Background: Ending tiger farming and trade in Vietnam

Perhaps no other species has received as much attention and support as tigers, with hundreds of millions of dollars spent on their conservation, yet, governments and their conservation counterparts continue to document decline across the range of the species. Vietnam has seen its share of tiger dollars too over the years, but embarrassingly, most experts agree (including international NGOs which have been the recipients of much of these funds) that tigers are all but gone from the wild here, with a few animals perhaps living along the borders of the north and central regions of the country.

Following the 2007 discovery of approximately 60 illegal tigers being kept privately by businessmen, ENV embarked on a program aimed at arresting the growth and development of the tiger trade in Vietnam.

ENV’s tiger strategy focuses on three components:

• Strengthening law and policy in relation to the protection of tigers and closure of tiger farms by working with key decision-makers at the central and provincial level

• Strengthening enforcement through promotion and support of the work of law enforcement agencies in investigating and combating illegal tiger trade, as well as monitoring existing tiger farming operations

• Raising public awareness to encourage greater public support in reporting crimes involving tigers and reducing demand and consumption of tiger products

This new program began with a major investigation of tiger farming and trade in Vietnam, the first such in- depth look at the illegal trade and the inner workings of tiger farms in this country, working in close partnership with law enforcement agencies at the provincial and national level. A year later, a confidential investigation report was produced highlighting the initial results of the year-long investigation. Amongst the findings were direct links between some tiger farms and commercial trade,as well as identifying a number of key figures in the tiger trade, and components of the trade network that smuggles tigers in from Laos to Vietnam on a regular basis.

Tiger Intelligence File
• Tiger farming: There are 100 known tigers in captivity in Vietnam. 81 are kept on eight private farms,the remaining tigers are at government-supported zoos and rescue centers (ENV March 2011).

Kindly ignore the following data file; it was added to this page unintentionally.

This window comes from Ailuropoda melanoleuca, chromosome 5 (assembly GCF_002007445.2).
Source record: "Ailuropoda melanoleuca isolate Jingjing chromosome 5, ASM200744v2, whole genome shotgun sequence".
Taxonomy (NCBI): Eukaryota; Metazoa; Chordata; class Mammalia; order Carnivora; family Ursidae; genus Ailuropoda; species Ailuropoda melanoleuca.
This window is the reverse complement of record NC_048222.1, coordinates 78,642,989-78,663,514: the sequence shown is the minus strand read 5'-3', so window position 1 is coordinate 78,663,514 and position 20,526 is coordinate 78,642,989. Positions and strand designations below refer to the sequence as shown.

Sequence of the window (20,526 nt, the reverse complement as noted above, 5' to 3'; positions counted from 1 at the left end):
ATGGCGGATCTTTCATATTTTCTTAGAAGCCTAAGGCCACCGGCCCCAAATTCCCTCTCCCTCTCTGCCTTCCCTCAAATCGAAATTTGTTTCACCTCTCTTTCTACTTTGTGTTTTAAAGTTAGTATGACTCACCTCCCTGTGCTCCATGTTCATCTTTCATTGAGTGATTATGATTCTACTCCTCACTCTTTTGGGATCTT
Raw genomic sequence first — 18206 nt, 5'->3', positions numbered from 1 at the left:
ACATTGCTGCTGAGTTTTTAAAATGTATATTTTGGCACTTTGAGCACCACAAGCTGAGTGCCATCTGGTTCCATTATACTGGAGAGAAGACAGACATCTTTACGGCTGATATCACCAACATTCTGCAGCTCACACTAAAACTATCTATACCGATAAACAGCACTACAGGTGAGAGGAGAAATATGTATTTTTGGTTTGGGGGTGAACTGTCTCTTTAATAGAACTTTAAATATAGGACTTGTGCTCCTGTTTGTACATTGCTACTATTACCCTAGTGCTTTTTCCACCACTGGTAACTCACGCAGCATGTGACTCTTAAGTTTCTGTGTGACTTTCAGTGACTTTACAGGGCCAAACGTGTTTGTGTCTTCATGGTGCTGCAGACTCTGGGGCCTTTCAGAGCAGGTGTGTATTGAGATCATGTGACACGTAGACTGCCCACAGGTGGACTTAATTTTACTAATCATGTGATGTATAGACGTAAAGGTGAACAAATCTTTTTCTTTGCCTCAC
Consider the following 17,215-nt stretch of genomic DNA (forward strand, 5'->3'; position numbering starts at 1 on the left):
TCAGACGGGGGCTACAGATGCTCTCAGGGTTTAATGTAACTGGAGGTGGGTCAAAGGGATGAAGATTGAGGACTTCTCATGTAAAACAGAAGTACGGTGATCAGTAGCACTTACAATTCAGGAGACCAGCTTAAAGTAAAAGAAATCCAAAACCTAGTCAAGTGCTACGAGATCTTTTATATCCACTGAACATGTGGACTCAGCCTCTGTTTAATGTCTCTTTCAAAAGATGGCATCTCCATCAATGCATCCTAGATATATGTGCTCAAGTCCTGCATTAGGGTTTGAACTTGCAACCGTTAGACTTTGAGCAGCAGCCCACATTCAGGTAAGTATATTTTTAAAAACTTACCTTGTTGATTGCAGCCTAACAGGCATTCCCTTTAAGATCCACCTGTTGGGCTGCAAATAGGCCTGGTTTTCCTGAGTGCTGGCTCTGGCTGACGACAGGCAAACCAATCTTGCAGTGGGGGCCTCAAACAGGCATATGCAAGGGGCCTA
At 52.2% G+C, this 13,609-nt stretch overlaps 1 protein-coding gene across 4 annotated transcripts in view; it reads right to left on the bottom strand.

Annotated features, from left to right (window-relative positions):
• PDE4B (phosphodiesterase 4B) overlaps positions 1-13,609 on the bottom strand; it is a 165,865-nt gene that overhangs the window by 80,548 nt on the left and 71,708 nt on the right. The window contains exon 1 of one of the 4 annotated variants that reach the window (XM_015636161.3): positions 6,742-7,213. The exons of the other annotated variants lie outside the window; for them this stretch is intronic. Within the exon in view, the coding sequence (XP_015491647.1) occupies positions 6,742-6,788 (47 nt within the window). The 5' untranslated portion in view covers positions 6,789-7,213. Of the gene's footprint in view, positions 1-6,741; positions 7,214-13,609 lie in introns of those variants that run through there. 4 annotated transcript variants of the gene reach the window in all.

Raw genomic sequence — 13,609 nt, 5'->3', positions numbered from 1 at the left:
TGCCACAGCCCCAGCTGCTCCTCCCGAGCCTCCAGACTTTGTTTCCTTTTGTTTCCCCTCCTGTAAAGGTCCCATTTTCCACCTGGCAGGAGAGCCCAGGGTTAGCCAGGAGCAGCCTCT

• Since 2005, there have been 24 reported seizures of frozen, whole or cut up, tigers, tiger bones, or in one case, live tigers. A total of 41 tigers have been confiscated from these seizures (March 2011).

• ENV has documented a total of 134 tiger cases since 2005 including mounted tigers and all forms ofproducts and parts, as well as advertising of tiger products (ENV Database November 2010).

• At least three tiger farms are reported to be involved in commercial trade of tigers raised on these farms in direct violation of the law. Evidence is lacking from other farms, but tigers known to have died at these farms have been processed to make tiger bone TCM.

• Most tigers smuggled into Vietnam are sold to Vietnamese consumers, not smuggled into China.

• The ENV investigation resulted in the identification of a list of major criminals involved in illegal tigertrade and smuggling into Vietnam, including several key figures suspected to be major players behind much of the illegal tiger trade into Vietnam.

• Tiger bone glue is the primary tiger product in demand by Vietnamese consumers. It is made fromtiger bone mixed with the bones from other species, and sold at roughly $900-$1200 per 100 grams.

• The cost of raising a tiger in captivity to an age that it can be sold is approximately $3,455 USD. The value of this same tiger sold in the form of tiger bone TCM is approximately $20,000 USD (2010). **Based prices and estimates provided by tiger farmers and tiger bone TCM brokers (2010).

ReferenceENV’s Summary of Tiger trade investigation findings;%2013%20March%202010%29.pdf